Various human-shaped stelas with jewelry, weapons and tools.
Various human-shaped stelas with jewelry, weapons and tools.

Birth of the Warriors

Stone stelas from Neolithic Europe tell of a new social class: the heavily armed warriors who were supposed to protect the property of the elites.

Alexander Rechsteiner

Alexander Rechsteiner

Works at the PR department of the Swiss national museum and holds an M A in modern English literature and political science.

Life 6,000 years ago was dangerous. It was only for a comparatively short period of time that people in Europe had settled down. They farmed, kept animals and began to mine metals from the Earth. As slowly as this change took place, the more drastically it changed people's lives. Sedentary people did not have to gather or hunt their food every day, because new foods such as grain could feed a larger number of people, while cattle were a safe and constant source of meat. Sedentariness also made it possible to accumulate resources: for the first time in human history, certain people were richer than others.
But wealth was also dangerous. A lush field or access to the newly discovered copper mine aroused envy and the desire to conquer the other's property. Anyone who owned something therefore had to defend him or herself. It is therefore not surprising that the archaeological finds from the Neolithic Age show a marked increase in violence. Evidence of this are marks of the blows of an ax on a skull or the remains of arrow wounds on skeletons.
Skull of a 20 to 25 year old woman with a blow injury. 3,345–3,095 BC. Germany, Saxony-Anhalt, Salzmünde.
Skull of a 20 to 25 year old woman with a blow injury. 3,345–3,095 BC. Germany, Saxony-Anhalt, Salzmünde. Landesmuseum für Vorgeschichte, Halle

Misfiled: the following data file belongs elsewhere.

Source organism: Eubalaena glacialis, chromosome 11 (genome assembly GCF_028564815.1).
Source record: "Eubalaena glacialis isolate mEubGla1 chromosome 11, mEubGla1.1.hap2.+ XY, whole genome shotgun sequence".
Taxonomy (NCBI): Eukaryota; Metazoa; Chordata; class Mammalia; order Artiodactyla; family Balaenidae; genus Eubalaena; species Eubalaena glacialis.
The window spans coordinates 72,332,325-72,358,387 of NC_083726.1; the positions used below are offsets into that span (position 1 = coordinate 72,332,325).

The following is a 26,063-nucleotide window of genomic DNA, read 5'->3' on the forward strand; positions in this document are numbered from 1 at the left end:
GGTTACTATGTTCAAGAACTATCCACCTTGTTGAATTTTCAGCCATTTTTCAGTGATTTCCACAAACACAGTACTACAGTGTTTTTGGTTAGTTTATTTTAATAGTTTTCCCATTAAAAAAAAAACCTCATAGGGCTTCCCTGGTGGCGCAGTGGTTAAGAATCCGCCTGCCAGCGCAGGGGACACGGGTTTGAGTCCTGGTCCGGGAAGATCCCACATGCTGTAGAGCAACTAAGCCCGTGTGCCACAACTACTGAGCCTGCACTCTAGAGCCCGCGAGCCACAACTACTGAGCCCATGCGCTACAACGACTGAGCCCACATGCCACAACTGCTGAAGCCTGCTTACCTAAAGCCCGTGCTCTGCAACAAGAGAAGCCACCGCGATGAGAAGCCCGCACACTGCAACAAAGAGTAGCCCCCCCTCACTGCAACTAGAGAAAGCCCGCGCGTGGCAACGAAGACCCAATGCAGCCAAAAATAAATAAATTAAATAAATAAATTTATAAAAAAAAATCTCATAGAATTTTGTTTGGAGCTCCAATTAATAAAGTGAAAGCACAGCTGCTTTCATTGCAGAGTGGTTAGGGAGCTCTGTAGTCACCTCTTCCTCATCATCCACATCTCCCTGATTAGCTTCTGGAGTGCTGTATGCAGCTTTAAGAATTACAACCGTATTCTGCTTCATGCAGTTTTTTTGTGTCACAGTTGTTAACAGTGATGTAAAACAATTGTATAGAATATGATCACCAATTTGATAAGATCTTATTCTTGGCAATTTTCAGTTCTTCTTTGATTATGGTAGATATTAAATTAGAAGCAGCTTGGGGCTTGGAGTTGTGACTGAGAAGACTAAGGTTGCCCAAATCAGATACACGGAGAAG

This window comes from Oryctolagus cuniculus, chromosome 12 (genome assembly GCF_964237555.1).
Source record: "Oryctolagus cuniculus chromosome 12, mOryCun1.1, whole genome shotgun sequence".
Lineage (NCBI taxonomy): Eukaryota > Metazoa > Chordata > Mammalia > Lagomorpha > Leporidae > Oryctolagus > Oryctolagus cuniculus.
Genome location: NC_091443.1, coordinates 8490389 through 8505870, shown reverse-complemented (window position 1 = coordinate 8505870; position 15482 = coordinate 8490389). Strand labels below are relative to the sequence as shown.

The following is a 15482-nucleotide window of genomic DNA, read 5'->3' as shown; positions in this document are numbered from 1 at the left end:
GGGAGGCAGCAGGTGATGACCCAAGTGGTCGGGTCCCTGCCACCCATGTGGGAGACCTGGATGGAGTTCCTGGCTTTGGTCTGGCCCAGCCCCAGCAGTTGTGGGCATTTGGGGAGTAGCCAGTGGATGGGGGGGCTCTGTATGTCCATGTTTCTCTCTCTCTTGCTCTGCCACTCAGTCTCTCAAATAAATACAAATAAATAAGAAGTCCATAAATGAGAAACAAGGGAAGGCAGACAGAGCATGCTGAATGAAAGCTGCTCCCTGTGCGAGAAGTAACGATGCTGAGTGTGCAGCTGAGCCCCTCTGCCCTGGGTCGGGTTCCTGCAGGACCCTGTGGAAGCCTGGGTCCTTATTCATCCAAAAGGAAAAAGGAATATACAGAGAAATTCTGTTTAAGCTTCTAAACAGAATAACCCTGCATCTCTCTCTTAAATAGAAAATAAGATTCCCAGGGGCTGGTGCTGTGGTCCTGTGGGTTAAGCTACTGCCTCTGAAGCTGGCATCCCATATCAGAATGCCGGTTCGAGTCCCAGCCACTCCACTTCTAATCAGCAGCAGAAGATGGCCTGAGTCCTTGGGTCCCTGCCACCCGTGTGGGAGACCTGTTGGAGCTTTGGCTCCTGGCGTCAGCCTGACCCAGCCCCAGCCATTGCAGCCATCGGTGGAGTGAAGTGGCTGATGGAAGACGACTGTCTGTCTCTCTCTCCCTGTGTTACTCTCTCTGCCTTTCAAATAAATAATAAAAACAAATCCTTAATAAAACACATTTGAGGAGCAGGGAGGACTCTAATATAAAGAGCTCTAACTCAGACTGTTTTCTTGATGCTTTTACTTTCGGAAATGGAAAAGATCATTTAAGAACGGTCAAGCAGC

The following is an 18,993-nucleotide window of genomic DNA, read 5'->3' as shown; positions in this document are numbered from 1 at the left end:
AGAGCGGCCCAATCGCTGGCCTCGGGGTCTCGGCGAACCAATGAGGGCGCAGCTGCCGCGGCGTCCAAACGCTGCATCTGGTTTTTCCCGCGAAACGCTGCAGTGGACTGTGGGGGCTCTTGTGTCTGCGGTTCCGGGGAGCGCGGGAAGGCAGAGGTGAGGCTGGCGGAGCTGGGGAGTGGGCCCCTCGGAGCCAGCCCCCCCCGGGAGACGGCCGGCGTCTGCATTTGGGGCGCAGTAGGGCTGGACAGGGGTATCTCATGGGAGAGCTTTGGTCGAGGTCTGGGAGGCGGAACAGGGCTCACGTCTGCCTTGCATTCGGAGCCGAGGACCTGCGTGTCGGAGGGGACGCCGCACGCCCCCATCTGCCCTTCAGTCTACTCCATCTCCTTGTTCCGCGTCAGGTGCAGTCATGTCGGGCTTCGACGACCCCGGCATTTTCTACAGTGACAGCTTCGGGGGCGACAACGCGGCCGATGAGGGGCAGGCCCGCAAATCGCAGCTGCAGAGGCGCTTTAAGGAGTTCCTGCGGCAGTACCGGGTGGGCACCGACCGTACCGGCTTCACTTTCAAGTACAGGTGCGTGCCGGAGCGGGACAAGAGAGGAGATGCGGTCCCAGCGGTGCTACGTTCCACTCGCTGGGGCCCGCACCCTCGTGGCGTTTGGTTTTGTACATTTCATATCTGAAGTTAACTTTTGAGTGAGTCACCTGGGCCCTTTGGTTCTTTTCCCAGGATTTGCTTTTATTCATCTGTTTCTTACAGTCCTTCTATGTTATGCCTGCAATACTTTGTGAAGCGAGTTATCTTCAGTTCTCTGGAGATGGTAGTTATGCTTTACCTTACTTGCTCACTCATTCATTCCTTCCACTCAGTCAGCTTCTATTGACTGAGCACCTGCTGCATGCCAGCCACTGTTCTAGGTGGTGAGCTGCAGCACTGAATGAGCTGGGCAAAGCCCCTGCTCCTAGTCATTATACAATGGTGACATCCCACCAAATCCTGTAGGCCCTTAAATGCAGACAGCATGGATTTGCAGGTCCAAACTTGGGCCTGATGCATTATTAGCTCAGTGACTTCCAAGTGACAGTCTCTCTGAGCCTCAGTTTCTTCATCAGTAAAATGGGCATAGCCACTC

Sternum of a man who was shot with a bow and arrow. In addition to the arrow injury, the skeleton shows other injuries to the skull and hip that were inflicted at the time of death. Maybe he was fighting with a person or two.
Sternum of a man who was shot with a bow and arrow. In addition to the arrow injury, the skeleton shows other injuries to the skull and hip that were inflicted at the time of death. Maybe he was fighting with a person or two. © Landesamt für Denkmalpflege und Archäologie Sachsen-Anhalt, Juraj Lipták
Not only the human remains are evidence of the increasing violence. Objects processed by humans also tell this story. Carefully worked stones depicting armed people are found in abundance in the Neolithic Age. What all stelas have in common is the geometric-schematic representation of body parts such as eyes, nose and arms, reduced to the bare essentials. Some of them show heavily armed warriors. The male figure on a stela from South Tyrol, for example, carries no fewer than seven daggers, several hatchets and a battle ax. The stela is not only a homage to the person depicted; it is also a symbol of power. In addition to technical achievements such as weapons or agricultural equipment, the stelas also depict riches such as jewelry or patterned clothes.